Louis Valtat

Bouquet de pivoines, circa 1920, by Louis Valtat, a cheerful painting with acid colors and vibrant brush strokes.

Oil on canvas
Monogrammed lower right
Dimensions: 44 x 34 cm
with frame: 67 x 57 cm
Louis XIV carved wooden frame
Price: €25,000

Louis Valtat, a great colorist and precursor of Fauvism

The intensity of this great colorist’s contrasts and the boldness of his tonalities make him a precursor of Fauvism.
Louis Valtat teaches at the École des Beaux-arts de Paris in 1896. His pupils included Matisse, Rouault, Puy, Marquet, Camoin and Manguin. For this follower of Gustave Moreau, color not only tends to evoke reality, but can also be enriched with symbolic value. Experimenting with simplified forms containing pure colors in his own paintings, produced in Arcachon during the winter of 1895-96, he was ten years ahead of his pupils in announcing a triumph in which he would participate.

A still life of tangy colors and vibrant brush strokes

Allowing for daring mixes of color, the still life occupies a privileged place in Louis Valtat’s work.
The multiplicity of strokes forming the petals and leaves, as well as the colorful patterns of the tablecloth and porcelain pitcher with their floral decorations, give free rein to the artist’s talent and bold colorist, bringing a vibrant intensity to the canvas.


The discreet, prolific and inventive Louis Valtat belonged to several groups at the same time, outside a real school but with an asserted independent personality. Very often he was a precursor or a premonitory figure – a Fauve without realizing it, a Nabi before his time, a Pointillist in particular… His work, constantly moving forward, changes, always preceding a movement as the painter discovers new things, constantly encountering surprises and discoveries.
Louis Valtat frequented the greatest Neo-Impressionist, Fauvist and Nabis artists in Paris, Brittany and Provence, and took part in group shows such as the Salon des Indépendants in 1889 and the Salon d’Automne in 1905 (famous for spotting the Fauvists), as well as solo shows at the Vollard and Druet galleries in Paris.
His stays on the Côte d’Azur and in Marseille introduced him to artists who were just as color-loving as the Fauves, such as Georges d’Espagnat, Paul Gervais, Armand Guillaumin and René Seyssaud…


– Paris, group exhibition at Galerie Durand-Ruel, 1899.
– Brussels, Salon de La Libre Esthétique, 1900.
– Vienna, Gebaüde der Secession, 1903.
– Dresden, Kunst Salon Ernst Arnold, 1906.
– Moscow, Tretyakov Gallery, 1908.
-Geneva, Petit Palais, centenary retrospective, June Sept, 1969.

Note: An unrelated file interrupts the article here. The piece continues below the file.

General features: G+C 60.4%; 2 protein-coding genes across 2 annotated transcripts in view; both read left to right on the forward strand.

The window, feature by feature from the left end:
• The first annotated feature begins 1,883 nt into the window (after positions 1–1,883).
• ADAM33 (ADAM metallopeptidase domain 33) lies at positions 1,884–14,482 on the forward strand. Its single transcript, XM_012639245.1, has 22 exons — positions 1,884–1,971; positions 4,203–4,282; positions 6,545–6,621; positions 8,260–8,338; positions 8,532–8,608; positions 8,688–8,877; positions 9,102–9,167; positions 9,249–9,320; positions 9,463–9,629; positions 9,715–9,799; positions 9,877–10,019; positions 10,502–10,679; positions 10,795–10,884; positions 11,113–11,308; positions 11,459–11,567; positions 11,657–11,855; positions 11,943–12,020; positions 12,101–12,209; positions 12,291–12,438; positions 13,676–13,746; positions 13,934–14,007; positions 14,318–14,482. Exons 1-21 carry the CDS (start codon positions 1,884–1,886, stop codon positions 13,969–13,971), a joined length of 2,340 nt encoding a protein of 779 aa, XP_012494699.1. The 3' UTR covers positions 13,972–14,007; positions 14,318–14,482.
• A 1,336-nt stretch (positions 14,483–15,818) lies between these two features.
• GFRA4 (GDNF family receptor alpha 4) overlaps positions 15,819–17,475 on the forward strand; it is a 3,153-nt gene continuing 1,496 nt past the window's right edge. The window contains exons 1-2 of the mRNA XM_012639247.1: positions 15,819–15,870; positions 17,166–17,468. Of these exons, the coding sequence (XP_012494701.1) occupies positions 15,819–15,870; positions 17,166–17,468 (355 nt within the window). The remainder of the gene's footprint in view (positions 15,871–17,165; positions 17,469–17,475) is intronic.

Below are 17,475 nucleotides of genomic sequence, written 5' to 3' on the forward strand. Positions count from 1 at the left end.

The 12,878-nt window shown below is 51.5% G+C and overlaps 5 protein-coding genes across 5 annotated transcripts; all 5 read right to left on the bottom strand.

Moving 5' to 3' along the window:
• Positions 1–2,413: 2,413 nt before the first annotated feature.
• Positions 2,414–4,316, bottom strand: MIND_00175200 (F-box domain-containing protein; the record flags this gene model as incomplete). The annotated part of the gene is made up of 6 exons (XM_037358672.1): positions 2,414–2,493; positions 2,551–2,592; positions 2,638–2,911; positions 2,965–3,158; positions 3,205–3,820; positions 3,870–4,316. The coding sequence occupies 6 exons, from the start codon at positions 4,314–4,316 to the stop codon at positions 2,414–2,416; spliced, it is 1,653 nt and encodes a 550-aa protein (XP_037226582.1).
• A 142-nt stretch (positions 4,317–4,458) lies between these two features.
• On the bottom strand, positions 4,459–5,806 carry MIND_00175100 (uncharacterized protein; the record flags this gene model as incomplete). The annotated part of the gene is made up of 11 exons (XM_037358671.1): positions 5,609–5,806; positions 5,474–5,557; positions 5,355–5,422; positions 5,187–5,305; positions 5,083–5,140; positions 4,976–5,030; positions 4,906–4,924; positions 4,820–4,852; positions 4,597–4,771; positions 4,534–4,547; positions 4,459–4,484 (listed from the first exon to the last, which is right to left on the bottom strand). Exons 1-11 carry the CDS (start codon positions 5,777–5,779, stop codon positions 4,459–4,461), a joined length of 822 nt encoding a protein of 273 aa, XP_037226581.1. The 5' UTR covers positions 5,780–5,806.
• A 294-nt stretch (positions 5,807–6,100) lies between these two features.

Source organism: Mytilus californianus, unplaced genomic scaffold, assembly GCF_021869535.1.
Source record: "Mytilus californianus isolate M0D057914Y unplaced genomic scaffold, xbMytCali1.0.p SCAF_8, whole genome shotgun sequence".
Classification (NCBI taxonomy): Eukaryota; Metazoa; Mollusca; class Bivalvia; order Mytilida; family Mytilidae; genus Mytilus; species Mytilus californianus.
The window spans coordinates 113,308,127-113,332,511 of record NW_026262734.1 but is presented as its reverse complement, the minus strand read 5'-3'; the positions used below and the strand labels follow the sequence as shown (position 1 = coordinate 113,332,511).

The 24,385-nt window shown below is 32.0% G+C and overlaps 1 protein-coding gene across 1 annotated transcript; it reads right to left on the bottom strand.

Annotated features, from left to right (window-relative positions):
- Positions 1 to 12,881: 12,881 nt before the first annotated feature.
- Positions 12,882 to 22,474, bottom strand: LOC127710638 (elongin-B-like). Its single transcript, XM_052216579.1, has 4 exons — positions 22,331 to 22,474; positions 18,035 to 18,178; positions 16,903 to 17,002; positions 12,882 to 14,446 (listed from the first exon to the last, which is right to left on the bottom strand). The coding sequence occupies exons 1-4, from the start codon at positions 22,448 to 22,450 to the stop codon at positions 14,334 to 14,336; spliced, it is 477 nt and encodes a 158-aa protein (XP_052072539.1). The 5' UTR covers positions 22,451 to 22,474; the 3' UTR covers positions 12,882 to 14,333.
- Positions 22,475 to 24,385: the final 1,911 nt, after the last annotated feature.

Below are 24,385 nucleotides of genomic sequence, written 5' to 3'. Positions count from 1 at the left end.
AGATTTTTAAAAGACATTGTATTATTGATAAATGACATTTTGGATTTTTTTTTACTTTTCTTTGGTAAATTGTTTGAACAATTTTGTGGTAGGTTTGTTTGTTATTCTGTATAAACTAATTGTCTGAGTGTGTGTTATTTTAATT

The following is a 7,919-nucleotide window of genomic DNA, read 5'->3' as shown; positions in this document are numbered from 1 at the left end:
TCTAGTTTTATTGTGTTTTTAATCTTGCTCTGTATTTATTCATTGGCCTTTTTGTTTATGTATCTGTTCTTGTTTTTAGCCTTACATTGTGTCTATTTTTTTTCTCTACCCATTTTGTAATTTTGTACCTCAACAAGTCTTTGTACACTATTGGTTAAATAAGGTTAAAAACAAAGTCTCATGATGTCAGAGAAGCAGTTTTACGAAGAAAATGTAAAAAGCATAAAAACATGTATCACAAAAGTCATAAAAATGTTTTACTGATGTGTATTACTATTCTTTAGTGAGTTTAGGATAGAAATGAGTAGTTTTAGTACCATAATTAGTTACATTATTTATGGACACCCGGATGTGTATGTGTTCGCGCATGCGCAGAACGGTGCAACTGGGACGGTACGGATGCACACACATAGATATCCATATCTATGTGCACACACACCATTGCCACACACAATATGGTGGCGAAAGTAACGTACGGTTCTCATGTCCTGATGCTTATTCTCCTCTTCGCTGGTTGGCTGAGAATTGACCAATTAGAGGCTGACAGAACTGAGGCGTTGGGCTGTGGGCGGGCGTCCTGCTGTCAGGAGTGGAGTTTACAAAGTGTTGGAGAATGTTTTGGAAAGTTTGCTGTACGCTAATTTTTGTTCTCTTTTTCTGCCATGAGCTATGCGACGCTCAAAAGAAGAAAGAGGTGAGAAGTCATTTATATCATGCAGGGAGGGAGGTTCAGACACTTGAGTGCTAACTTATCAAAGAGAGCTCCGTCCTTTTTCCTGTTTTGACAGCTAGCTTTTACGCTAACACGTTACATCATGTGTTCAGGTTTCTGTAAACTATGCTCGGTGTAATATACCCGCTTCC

– Turin, Galleria d’Arte Pirra, 1974: Berenice.
– Saint-Tropez, Musée de l’Annonciade, 1989.
– Musée des Beaux-Arts de Bordeaux, from May 19 to August 27, 1995.
– Musée d’Art moderne de la ville de Paris, 1999.
– Les Baux-de-Provence, Musée Yves Brayer, 2010.
– Lodève, Fleury Museum, 2011.


– Benezit dictionary
– Collectif, Louis Valtat, [catalogue édité par le musée de Dieppe], 1959.
– Raymond Cogniat, Louis Valtat, Neuchâtel, Éditions Ides et Calendes.
– George and Adèle Besson Collection, Paris, Musée du Louvre, 1964.
– Collectif, Valtat, retrospective du Centenaire, 1869-1969, [catalogue de l’exposition du Petit Palais de Genève], Geneva, Éditions Besson, 1969.
– Jean Valtat, Louis Valtat, (1869-1952), l’œuvre peint, t.I., Neuchâtel,Éditions Ides et Calendes, 1977.
– Collective, Post-Impressionism, [catalogue d’exposition], London, The Royal Academy of Arts, 1979.
– Collectif, Louis Valtat, paysages de l’Estérel, [catalogue de l’exposition du musée de l’Annonciade à Saint-Tropez], 1989.
– Collectif, Louis Valtat in Arcachon Bay 1895, Besançon,
– F. Garcia, Louis Valtat (1869-1952), retrospective exhibition, Musée des beaux-arts de Bordeaux, William Blake & C°, 1995.
– Jean-Luc Chalumeau, Le Fauvisme, Éditions Cercle d’Art, Collection “Découvrons l’art du xxe siècle”, 2004.
– Maïthé Vallés-Bled, Valtat indépendant et précurseur, preface by François Commeinhes, Musée Paul Valéry, Salles la Source, Au fil du Temps, 2011, .
– Bernard Seiden, Ivonne Papin-Drastik, Louis Valtat. À l’aube du fauvisme, Éditions Midi-Pyrénéennes, 2011.
– Collective, “Louis Valtat”, Beaux Arts magazine, special issue, March 2011.
– Collectif, “Louis Valtat”, Dossier de l’Art, no 186, June 2011, 96 p.
– Nathalia Brodskaya, Les Fauves, Parkstone International, 2012, 200 p.



– Paris, Musée d’Orsay: L’Estaminet, oil on canvas.
– Bernay, Musée des Beaux-Arts: Reading, 1898, oil on canvas.
– Besançon, Musée des Beaux-Arts et d’Archéologie :
– Bordeaux, Musée des Beaux-Arts; 13 works.
– Portrait de Mme Valtat au canapé Louis XVI, oil on canvas;
– Caen, Musée des Beaux-Arts: Le Cap Long à Agay, oil on canvas.
– Cahors, Musée de Cahors Henri-Martin: Rochers de l’Esterel,
– Granville, Richard Anacréon Museum of Modern Art:
– Nancy, Musée des Beaux-Arts: Manège aux chevaux de bois, 1895-1896,
– Nice, Musée des Beaux-Arts.
– Roubaix, La Piscine: Vallée de Chevreuse, before 1937, oil on canvas.
– Toulon, Musée d’Art: Flowers and cherries, oil on canvas.
– Toulouse, Fondation Bemberg: Sur le boulevard, oil on canvas.
– Ver-sur-Mer, church pediment: Saint-Martin, 1918, stone bas-relief.

United States

– Palm Beach (Florida), Collection David E. Weisman and Jacqueline E. Michel : Au Café , Pastel on gray paper ~1904.


– Moscow, Pushkin Museum:
– Saint Petersburg, Hermitage Museum :
Les Falaises violettes (Tide);
By the boat, on the beach, 1899 ;
A gathering of young women, circa 1898.


– Geneva, Petit Palais, collection of 22 paintings.